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Service Contracts 101: 5 Tips to Negotiate and Get the Best ROI from Your HTM Partner


Whether you’ve decided to transition your hospital’s in-house Healthcare Technology Management (HTM) program to an outsourced partner or are changing external providers, negotiating the best possible service contract is critical to driving high-quality performance at the lowest cost for your hospital. After all, your HTM represents one of your organization’s largest cost centers, as well as one of the most frequently outsourced areas.

When you’re talking budgets in the millions of dollars, even small negotiated contract terms can add up quickly – and you want those numbers to land in your savings column, not in your expenditures column. Among the top 25 hospitals with the highest total medical and surgical costs, each spent an average of $569 million in this space in 2018 alone. No matter your hospital size, your investments in sophisticated and expensive medical technology – from scoping devices to the latest imaging machines – are critical to how you successfully fulfill your patient-care mission.

Outsourcing capabilities to external partners with specialized expertise and resources is a smart strategy for making the most of every dollar, especially as healthcare operational costs increase and insurance reimbursements decrease. Healthcare systems are paying close attention, with 90% of hospital leaders weighing the outsourcing of both clinical and non-clinical functions. Why? To gain cost efficiency and ensure the highest-quality patient care, which, after all, is their primary mission.

Many TKA team members started our careers working for hospitals, where we grew to understand the importance of having the right external partners and what a successful HTM contract looks like for all parties. Over the years, we’ve learned a thing or two about the contract negotiation process – and some ways to make this a winning experience for both sides:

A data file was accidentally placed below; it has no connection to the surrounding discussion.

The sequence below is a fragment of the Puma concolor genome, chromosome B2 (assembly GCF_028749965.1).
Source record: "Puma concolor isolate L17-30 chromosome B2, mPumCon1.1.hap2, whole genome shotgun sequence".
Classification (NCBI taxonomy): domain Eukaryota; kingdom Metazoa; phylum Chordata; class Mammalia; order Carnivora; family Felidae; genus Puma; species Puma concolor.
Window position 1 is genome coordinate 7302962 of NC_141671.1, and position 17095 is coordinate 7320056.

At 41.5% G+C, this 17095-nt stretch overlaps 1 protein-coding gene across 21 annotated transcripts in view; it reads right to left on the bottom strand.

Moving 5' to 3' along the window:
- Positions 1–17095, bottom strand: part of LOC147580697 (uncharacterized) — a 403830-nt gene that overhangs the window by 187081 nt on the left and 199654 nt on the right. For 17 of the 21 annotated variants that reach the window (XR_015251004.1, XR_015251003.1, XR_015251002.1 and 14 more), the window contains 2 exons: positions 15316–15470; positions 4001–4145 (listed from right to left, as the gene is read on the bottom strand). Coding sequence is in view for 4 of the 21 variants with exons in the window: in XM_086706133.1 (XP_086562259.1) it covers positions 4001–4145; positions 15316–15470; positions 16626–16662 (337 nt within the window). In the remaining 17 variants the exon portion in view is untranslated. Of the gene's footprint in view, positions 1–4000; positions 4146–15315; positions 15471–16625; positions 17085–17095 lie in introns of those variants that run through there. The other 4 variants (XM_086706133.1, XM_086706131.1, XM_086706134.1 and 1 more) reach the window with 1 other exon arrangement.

1. Understand what you expect to gain. Outsourcing isn’t a one-size-fits-all solution. Start by involving your existing clinical engineering team and the department heads who rely on them to keep your equipment available and running smoothly. Use these discussions to identify what’s working well and identify where you have gaps. Second, attempt to understand your hospital’s needs – a Level 1 trauma center has more equipment requirements and service coverage than a community hospital.
  1. Define your outcomes clearly. This is perhaps the most important part of the process. In the simplest terms, your HTM team takes care of the equipment that takes care of your patients. If a device isn’t working or available, you put patient care – and sometimes lives – at risk, not to mention losing revenue while that equipment is offline. Many hospitals use the cost-to-value ratio, which shows the cost of maintaining equipment as a percentage of the value it provides. Top-performing hospitals score around 5% and each percentage point represents millions of dollars. When this ratio is optimized, for example, you are benefiting from higher uptime for your equipment at lower costs.
  1. Be prepared. Never walk into a negotiation without having all the information you need. Is there some peripheral data tied to the reliability of a piece of equipment? Have it accessible, as it could become a vital piece of the final contract. You want to empower your side of the conversation with key HTM data, which you should have at the ready through your Asset Inventory. This key tool arms you with the value of your inventory, the age and expected lifespan of each device, checkup and repair records for each piece, and even the number of devices and where they are physically located in your hospital. Use that data to leverage the best deal for exactly the service you need – not too much, not too little.
  1. Keep the conversation going. Every contract has an ending point, but you start renegotiating before the ink is even dry on the first service agreement. Make it a priority to have regular touchpoints with your HTM team to confirm that trends are moving in the right direction, both in terms of equipment availability and fiscal accountability. Remember, there’s always the potential for a costly one-time hit in your HTM program – say, a tube blows in your state-of-the-art CT scanner – and your ongoing insight helps you easily manage your current budget and prepare for the new contract cycle.


You have two primary goals for outsourcing your HTM: ensure life-saving and routine equipment is at the ready for your providers and deliver this foundational healthcare service at the lowest cost. How you go about reaching those objectives starts with negotiating a service contract that aligns strategically. We provide greater insights and resources in our white paper, Service Contracts 101: Negotiating with Your HTM Partner for the Best ROI. Download your copy and learning about best practices that ensure the best HTM performance at the optimal cost, which can translate into a competitive advantage for your hospital.


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